Revenge of the Grown-Up Nerds
Derek Benz and J.S. Lewis might be just another couple of writers cashing in on the Harry Potter craze with their new young adult novel, The Revenge of the Shadow King. But unlike most post-Harry fantasy writers, the Phoenix authors have struck a chord with critics and adult readers alike with their story of preteens battling mythical monsters in the "perfectly boring town" of Avalon, Minnesota. The thirtysomething writers paused from their day jobs to chat about post-nerd nerdiness and their memories of Middle Earth.
Robrt Pela: I guess there's a long history of middle-aged people writing books for prepubescents. But why'd you do it?
J.S. Lewis: We're creatures of nostalgia. We've been friends since we were very young, and we used to get together and play Lord of the Rings when we were small.
Pela: So you were nerds.
Lewis: Sort of. We just were into the whole Tolkien and Narnia thing when we were kids. And we'd go out into the woods behind our houses and pretend to be in Middle Earth. And we always knew we'd end up doing a story together. It was a lifelong dream.
Benz: But we thought we'd end up as comic-book writers.
Pela: Sort of grown-up nerds.
Benz: Like Jon said, we're creatures of nostalgia. We have families and day jobs and we balance our checkbooks. But we're still kids. I really believe that most people are still kids, deep down inside. In one small corner of their mind, at least. So it was one of the most natural things to do for us to write our childhood fantasies into a book.
Pela: How does one write a book with someone else? I can barely address an envelope if there's someone in the room with me.
Benz: It helped that Jon and I have been friends since we were born. As long as I've had a memory, he's been there.
Lewis: We'd really been doing it all along, because back when we thought we were going to be comic-book artists, we liked writing backstories for each of the comic-book characters we created. That was the genesis for this project. And because we've been best friends forever, there was a certain trust factor. It's like you do a drawing and you put it on the fridge, and your best friend comes over and messes it up with a Sharpee.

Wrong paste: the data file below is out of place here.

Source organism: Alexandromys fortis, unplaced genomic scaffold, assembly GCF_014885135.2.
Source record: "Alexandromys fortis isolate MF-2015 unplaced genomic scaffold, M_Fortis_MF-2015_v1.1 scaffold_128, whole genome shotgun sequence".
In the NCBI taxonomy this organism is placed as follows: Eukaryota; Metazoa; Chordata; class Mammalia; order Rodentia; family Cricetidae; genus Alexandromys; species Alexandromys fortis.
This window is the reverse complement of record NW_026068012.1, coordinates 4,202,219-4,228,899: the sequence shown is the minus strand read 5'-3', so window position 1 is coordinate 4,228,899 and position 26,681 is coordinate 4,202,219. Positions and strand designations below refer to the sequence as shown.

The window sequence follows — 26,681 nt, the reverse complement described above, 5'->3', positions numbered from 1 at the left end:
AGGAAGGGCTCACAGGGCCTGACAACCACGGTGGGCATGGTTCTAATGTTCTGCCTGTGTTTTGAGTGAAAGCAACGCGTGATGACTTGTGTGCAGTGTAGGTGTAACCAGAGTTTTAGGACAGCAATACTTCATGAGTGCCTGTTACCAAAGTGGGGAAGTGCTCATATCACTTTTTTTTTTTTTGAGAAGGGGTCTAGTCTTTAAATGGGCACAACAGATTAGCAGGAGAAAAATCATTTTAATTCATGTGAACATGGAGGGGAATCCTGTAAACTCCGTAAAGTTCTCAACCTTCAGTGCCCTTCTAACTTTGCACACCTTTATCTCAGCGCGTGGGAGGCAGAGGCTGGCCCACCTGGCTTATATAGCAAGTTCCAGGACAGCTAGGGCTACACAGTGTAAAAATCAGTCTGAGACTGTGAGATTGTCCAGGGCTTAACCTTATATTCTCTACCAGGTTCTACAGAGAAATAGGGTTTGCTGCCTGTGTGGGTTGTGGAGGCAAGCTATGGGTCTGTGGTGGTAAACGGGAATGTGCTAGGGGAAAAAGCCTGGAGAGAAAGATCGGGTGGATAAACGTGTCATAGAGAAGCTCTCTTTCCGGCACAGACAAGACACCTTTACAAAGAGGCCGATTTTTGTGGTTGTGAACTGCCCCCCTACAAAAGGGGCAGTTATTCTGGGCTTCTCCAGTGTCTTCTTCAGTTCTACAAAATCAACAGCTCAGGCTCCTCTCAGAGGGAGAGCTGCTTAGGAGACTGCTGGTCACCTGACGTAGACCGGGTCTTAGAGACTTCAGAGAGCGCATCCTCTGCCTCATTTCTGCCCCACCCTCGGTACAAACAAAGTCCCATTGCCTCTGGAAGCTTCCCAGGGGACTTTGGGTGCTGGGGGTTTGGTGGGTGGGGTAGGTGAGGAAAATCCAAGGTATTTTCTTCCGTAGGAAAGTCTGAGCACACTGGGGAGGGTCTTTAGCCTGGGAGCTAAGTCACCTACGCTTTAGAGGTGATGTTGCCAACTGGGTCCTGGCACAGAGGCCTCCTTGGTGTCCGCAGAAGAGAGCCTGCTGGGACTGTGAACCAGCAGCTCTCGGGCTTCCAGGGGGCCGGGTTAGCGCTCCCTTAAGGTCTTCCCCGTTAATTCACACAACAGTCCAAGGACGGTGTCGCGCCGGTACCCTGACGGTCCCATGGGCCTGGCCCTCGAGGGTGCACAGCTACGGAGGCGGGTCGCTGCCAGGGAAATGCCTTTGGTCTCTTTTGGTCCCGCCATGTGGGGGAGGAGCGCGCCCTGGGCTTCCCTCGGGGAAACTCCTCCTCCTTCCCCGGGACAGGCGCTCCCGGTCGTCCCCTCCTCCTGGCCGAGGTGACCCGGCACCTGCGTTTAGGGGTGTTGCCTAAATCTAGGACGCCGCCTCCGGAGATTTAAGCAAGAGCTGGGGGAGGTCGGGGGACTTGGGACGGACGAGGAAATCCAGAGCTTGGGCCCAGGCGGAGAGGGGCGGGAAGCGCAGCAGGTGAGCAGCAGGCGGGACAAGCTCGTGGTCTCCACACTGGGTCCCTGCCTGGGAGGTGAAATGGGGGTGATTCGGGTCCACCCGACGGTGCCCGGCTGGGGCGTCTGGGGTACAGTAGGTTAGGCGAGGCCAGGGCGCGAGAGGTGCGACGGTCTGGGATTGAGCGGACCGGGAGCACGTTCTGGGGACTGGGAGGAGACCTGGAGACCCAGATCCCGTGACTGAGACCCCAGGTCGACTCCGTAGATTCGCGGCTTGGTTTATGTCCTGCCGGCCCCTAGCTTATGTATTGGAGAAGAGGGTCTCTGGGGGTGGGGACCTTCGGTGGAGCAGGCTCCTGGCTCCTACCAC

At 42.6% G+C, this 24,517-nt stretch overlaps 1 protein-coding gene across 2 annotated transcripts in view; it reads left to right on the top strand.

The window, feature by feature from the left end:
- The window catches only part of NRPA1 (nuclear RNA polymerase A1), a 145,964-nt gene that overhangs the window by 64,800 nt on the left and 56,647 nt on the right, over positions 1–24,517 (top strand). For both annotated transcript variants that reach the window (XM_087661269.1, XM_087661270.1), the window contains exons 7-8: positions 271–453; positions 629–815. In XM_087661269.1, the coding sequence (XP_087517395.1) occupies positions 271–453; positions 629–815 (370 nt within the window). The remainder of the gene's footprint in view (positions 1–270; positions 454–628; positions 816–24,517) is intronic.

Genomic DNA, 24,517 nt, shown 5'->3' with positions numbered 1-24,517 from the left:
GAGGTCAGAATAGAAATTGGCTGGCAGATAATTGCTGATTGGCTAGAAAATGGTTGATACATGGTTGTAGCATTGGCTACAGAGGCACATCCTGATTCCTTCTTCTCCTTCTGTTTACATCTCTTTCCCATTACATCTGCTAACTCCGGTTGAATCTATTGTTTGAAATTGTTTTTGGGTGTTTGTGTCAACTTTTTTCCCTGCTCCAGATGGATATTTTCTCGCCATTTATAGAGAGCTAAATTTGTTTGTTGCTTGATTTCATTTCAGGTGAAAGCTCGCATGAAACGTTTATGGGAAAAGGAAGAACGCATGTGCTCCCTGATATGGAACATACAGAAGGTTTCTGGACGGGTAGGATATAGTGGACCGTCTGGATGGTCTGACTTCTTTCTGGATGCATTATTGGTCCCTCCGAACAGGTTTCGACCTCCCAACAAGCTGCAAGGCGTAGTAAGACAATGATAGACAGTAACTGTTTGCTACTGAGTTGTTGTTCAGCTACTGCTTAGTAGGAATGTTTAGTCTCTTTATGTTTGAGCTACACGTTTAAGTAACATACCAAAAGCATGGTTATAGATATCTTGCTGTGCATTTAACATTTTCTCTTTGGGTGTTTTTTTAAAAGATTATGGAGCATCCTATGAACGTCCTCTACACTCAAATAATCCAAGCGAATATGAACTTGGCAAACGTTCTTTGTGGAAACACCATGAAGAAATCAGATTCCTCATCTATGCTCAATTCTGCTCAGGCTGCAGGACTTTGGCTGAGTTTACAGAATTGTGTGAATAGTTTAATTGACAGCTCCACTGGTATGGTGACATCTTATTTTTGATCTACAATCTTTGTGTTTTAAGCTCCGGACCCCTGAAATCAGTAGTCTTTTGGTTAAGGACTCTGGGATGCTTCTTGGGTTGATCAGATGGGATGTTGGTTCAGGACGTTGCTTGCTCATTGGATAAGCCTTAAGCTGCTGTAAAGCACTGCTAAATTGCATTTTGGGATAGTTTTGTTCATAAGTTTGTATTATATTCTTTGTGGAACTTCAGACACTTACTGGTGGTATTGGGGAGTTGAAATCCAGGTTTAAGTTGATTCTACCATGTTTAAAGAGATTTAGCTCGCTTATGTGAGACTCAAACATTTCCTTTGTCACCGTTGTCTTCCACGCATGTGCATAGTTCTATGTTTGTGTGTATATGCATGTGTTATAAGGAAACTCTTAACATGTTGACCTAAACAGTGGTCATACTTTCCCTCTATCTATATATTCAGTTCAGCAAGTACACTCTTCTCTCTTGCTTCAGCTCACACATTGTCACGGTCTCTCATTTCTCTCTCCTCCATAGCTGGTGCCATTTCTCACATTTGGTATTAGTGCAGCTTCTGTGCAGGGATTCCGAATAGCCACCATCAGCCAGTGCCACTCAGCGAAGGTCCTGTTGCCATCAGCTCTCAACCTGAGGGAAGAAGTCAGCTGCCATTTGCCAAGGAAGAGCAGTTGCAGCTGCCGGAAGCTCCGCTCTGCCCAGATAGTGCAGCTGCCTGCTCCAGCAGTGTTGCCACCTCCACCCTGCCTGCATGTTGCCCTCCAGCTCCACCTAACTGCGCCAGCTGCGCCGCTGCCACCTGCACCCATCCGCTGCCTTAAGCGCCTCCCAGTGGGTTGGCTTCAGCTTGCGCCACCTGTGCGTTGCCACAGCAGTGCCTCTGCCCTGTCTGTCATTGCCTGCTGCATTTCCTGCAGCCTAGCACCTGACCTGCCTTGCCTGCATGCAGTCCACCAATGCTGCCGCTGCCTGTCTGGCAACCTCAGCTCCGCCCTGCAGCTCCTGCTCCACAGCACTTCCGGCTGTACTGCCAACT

Pela: Exactly. That sounds horrible!
Lewis: You have to check your ego at the door. I would write something, then send it to Jon, and he would do a complete edit. It was almost like a painting; by the time we were done, there were layers and layers of paint on the canvas.
Pela: I enjoyed your book, but the whole young-adult-novel thing says, "Run far away if you're 20 or older!" And please don't tell me you wrote a book anyone can read.
Benz: Well, we knew we were writing for ages 8 to 12, but we really focused on writing the book we wanted to read. We figured we'd let the publishers determine how to market it.
Lewis: We're sort of stuck living in the years between 1984 and 1986. We still listen to the music from back then, and still love the movies and stuff from that time. We wanted to capture those moments from our youth for anyone of any age.
Pela: People are going to say you're just another couple of writers cashing in on the Harry Potter thing.
Lewis: We love Harry Potter, The Lord of the Rings, Narnia -- all those books. They're inspirational. But most of them are set in England or in a pseudo-English setting. We wanted to connect with kids in the heartland -- not one coast or another, but a more Norman Rockwell or Mayberry kind of place that American kids could relate to.
Pela: You took three years to write this book, but only six months to write the sequel. Does that mean the sequel is going to suck?
Lewis: I hope not. I hope it means we're getting better at writing. The first one took a long time because I had two daughters born while we were writing it. Now Derek and I live two doors down from each other, and it's easier to get together to write.
Benz: I'm just glad to see it's out there. I even bought a couple of copies myself the other day -- off eBay! It was really kind of an honor to be on eBay. It's like we've really made it.
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